| 15.5°C Dublin

Demand for invoice finance 'to grow' after lockdowns


Stock image

Stock image

Stock image

THE SEVEN banks and non-bank lenders that provide 'invoice finance' in Ireland expect demand to grow as firms reopen after virus lockdowns - and face a long list of unpaid invoices in their sales ledgers.

The Irish Asset and Invoice Finance Association (IAIFA) published its 2019 results today. These show that 1,600 small and medium-sized enterprises used €28.6bn in invoice and other asset-based financing last year.

At any given moment, those firms have nearly €1.5bn drawn down from their invoice-secured credit lines, with the potential for up to €2.7bn in such borrowing approved.

Unlike normal loan arrangements, such invoice-based finance typically amounts to a revolving credit facility in which the lender advances funds to the firm based on the size of their debtor books and collects that income, plus interest, as invoices are paid into a lender-controlled account.

IAIFA chairman David Avery, who is also head of commercial finance at AIB, said invoice financing is growing as an option for SMEs to use in place of, or alongside, their usual credit facilities. It can be quicker to access than traditional loans and cheaper than overdrafts, offering interest rates of between 3pc and 6pc.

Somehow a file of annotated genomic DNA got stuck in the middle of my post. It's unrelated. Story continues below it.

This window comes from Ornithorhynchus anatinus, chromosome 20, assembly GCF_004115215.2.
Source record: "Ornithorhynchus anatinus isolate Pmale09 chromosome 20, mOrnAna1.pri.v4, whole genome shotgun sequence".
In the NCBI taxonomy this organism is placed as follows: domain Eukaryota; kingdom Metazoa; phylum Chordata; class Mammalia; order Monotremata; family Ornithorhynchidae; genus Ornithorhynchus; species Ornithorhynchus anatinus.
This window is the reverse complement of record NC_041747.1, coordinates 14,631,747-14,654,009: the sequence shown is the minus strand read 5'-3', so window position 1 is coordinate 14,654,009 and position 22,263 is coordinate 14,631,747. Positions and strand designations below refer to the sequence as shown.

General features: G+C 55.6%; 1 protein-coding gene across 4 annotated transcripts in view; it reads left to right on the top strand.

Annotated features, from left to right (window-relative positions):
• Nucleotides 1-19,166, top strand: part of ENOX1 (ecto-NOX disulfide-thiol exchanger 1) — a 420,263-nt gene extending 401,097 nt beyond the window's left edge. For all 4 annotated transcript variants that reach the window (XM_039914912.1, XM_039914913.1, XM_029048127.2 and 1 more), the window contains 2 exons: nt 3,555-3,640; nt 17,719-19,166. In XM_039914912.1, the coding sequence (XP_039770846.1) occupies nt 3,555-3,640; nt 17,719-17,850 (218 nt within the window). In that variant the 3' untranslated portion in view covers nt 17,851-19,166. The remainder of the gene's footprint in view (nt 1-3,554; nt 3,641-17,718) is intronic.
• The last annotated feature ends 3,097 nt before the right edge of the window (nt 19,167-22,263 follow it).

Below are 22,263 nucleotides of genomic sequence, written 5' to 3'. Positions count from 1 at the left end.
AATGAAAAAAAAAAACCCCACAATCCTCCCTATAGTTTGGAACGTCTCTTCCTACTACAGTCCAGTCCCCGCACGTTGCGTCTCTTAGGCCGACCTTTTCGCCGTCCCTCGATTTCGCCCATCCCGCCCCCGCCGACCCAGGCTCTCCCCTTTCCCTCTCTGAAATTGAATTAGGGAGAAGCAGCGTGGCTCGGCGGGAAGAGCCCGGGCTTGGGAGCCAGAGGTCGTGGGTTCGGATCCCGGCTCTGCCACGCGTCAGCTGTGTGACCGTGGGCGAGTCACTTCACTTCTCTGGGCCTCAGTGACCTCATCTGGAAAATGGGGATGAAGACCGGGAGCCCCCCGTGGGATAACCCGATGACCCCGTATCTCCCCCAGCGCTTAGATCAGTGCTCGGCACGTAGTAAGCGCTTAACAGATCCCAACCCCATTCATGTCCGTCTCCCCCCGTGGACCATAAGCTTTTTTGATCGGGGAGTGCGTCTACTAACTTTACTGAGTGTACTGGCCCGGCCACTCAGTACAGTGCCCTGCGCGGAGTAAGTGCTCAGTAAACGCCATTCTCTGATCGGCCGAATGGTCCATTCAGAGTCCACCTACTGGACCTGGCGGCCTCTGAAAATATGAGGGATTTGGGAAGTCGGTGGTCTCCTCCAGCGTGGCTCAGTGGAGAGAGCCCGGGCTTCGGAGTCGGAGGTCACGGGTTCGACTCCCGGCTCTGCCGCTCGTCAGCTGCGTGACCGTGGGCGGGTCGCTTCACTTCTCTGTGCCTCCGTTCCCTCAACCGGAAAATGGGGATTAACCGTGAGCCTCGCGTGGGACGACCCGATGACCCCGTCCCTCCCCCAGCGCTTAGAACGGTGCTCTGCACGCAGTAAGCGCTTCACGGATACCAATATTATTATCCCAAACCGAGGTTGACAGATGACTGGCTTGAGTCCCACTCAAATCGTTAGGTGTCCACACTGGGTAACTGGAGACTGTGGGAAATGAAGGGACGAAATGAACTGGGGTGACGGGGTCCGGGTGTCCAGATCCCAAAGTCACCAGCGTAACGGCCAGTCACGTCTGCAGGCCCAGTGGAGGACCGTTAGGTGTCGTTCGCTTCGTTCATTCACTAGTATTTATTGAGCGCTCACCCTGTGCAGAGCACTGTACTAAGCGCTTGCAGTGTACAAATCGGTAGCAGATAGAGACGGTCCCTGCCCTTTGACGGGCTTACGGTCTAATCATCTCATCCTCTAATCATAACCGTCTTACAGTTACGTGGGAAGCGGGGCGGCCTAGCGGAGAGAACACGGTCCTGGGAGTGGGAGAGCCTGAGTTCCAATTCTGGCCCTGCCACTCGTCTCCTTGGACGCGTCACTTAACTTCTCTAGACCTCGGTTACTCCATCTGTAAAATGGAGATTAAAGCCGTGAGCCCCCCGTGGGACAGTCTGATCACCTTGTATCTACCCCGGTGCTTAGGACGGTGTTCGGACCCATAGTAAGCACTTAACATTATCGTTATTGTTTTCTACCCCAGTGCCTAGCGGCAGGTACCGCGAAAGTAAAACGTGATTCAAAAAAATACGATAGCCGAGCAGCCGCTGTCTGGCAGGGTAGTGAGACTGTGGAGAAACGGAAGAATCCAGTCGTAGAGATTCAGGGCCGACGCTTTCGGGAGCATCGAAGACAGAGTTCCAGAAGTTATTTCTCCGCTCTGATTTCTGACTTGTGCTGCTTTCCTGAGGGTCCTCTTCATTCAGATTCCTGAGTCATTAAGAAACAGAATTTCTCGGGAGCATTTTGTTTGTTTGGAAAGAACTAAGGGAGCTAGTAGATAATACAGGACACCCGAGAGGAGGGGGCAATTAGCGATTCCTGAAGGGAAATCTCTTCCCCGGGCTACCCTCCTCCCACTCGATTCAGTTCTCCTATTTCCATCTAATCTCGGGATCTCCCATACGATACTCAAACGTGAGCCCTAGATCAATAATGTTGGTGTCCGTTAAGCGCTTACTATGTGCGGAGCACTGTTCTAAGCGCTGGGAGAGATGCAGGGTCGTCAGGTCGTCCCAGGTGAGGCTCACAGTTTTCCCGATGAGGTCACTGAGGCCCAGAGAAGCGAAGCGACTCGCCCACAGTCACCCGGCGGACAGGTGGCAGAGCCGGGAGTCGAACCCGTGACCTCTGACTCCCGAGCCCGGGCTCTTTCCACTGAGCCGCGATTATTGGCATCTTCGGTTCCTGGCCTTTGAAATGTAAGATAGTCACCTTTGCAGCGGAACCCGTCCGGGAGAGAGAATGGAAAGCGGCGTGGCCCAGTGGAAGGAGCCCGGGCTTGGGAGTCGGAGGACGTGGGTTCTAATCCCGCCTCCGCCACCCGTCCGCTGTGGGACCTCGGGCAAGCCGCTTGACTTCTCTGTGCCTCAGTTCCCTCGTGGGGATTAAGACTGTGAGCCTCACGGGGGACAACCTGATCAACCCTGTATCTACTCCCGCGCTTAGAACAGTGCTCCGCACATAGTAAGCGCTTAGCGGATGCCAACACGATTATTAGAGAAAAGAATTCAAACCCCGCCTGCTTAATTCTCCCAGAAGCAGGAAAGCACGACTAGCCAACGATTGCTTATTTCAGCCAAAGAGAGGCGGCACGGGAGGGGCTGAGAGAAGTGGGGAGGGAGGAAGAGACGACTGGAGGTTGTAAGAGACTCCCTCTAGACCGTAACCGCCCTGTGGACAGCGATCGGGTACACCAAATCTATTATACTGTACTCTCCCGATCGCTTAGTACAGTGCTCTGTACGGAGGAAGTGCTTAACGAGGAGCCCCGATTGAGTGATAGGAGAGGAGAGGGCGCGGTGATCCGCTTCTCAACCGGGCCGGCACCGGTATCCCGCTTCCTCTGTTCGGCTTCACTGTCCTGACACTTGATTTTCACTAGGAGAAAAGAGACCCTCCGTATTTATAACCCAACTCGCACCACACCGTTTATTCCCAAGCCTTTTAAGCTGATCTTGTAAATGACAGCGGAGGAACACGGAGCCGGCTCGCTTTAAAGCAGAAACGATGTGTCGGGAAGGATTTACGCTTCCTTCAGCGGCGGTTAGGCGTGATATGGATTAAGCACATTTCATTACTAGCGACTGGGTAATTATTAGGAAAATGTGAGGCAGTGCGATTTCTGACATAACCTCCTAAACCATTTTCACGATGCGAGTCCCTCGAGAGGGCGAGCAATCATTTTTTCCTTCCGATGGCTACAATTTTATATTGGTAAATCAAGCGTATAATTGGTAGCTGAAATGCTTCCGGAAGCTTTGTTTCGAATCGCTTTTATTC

"SMEs are waiting longer to be paid by their clients and they've got to manage payments to their creditors. So this type of finance could be viewed as a critical tool for them to navigate their way through the crisis," he said.

"Instead of waiting 60 to 90 days to be paid, they're getting access to credit straight away. We lend against an asset, the sales ledger, and that's the security taken."

The group's members include the commercial lending units of three pillar banks - AIB, Bank of Ireland and Ulster Bank - as well as Bibby Financial Services, Capitalflow, Close Brothers and Grenke Finance.

Pillar banks currently drive about four-fifths of business, particularly among larger SMEs such as manufacturers and agri-food firms.

Irish Independent